Cambridge University
1950                   Lincoln Lab founded at MIT
1951                   Parsons Corporation and MIT developed APT
                          (Automatically Programmed Tools) language
                          using Whirlwind computer to control a Cincinatti
                          Hydrotel milling machine using flexowrite tape -

Artificial Intelligence and Robotics      4                           Robotics
                         NC component completed 1954, APT completed
                         by Douglas Ross and others in 1956
1951                   Eckert and Mauchly develop mass produced
                         commercial computer UNIVAC (Universal
                         Numerical Integrator and Calculator)
1951                   Third generation programming language compilers
                         written
1951                   Raymond Goertz invents teleoperator-equipped
                         articulated arm for the Atomic Energy
                         Commission
1952                   IBM 701 computer marketed - delivered in 1953
1953                   SAGE (Semi-Automatic Ground Environment) air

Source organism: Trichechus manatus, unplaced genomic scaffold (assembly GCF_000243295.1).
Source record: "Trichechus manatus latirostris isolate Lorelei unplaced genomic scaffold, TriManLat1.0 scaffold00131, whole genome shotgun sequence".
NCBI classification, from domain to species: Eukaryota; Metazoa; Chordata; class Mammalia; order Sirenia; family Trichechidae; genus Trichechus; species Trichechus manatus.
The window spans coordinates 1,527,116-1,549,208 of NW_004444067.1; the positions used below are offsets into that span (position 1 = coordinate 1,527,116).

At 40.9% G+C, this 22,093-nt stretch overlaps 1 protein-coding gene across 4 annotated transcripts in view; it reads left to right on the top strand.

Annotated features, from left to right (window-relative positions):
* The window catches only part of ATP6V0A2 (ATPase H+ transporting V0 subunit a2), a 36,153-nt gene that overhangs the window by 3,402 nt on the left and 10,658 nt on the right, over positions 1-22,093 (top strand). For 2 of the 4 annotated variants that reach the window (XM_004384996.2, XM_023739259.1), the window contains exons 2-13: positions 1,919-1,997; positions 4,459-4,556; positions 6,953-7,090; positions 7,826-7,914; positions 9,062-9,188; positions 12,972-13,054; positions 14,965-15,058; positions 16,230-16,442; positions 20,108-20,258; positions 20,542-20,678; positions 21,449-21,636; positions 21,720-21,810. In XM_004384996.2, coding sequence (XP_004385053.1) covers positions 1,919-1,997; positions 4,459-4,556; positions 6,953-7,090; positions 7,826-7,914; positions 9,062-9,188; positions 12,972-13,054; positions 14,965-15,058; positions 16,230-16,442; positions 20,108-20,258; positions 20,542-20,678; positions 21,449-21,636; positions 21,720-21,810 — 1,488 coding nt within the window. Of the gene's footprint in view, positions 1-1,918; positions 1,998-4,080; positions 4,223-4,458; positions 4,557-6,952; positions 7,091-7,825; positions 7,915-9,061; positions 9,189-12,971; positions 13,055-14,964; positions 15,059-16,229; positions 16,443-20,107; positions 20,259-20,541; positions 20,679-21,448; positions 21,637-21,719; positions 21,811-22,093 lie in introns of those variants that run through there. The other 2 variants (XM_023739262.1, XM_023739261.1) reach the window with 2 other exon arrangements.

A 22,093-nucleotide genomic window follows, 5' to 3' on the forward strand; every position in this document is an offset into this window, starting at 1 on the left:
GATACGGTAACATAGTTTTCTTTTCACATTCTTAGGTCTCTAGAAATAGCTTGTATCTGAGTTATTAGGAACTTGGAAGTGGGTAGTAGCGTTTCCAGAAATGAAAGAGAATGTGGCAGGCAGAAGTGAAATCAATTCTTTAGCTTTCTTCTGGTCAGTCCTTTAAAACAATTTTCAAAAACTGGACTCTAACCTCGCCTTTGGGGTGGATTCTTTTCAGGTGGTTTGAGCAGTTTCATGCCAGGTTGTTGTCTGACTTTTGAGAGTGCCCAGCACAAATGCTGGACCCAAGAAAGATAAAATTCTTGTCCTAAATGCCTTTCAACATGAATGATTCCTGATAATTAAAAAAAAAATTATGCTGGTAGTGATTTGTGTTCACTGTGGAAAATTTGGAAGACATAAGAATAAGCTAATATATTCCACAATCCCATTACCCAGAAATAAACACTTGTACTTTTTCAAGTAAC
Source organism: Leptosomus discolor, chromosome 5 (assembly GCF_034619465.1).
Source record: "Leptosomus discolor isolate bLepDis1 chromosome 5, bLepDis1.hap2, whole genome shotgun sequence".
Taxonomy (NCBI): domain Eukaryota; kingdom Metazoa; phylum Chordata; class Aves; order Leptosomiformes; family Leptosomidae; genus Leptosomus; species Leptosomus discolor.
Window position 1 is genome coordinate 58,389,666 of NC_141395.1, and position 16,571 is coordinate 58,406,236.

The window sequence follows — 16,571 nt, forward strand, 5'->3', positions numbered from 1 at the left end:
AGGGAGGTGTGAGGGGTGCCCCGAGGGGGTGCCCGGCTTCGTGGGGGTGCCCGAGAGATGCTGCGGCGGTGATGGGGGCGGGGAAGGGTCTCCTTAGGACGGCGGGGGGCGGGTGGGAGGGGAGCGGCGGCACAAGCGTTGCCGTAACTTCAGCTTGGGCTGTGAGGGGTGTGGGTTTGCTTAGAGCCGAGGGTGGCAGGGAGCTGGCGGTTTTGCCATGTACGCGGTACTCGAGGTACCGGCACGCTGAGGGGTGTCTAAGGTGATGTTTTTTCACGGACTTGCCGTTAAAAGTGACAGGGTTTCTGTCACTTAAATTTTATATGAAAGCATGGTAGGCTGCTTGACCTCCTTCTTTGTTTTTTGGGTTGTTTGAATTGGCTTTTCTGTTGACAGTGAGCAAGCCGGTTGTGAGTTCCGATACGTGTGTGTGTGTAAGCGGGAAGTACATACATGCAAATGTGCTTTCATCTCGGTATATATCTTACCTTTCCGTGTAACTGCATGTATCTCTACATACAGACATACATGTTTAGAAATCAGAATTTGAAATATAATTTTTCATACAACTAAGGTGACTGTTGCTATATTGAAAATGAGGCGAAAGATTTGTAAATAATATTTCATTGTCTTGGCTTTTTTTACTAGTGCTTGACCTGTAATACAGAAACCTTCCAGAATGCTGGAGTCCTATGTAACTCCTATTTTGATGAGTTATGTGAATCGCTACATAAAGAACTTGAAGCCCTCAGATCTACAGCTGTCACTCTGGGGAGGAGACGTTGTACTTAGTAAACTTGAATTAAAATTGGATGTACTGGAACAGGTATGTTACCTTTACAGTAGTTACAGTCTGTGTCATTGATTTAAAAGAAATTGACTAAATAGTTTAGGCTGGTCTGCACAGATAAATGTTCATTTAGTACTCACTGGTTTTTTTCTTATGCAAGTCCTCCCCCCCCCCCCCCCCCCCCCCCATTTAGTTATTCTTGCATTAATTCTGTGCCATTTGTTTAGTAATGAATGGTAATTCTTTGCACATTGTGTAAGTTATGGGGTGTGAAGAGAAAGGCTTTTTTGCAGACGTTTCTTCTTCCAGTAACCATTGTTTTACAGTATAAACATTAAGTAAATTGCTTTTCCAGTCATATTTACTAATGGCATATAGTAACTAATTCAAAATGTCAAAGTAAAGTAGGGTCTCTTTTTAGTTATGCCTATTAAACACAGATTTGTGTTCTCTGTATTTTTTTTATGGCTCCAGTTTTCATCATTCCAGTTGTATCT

defense system development project started
1955                   Pennsylvania Railroad leased IBM 705 to handle the
                         paperwork
1956                   FORTRAN developed
1956                   George Devol invents programmable robot, calls it
                         univeral automation, founds Unimation
1956                   Cincinnati Milacron introduce numerical control
                         machine tool
1957                   Tidewater Oil's "Refinery of the Future" used IBM
                         650 to monitor complex refinery operations
1957                   Barnes drilling machine had 4 spindles for automatic
                         tool changing
1958                   AN/FSQ-7 Sage (Semi-Automatic Ground
                         Environment) computer delivered for NORAD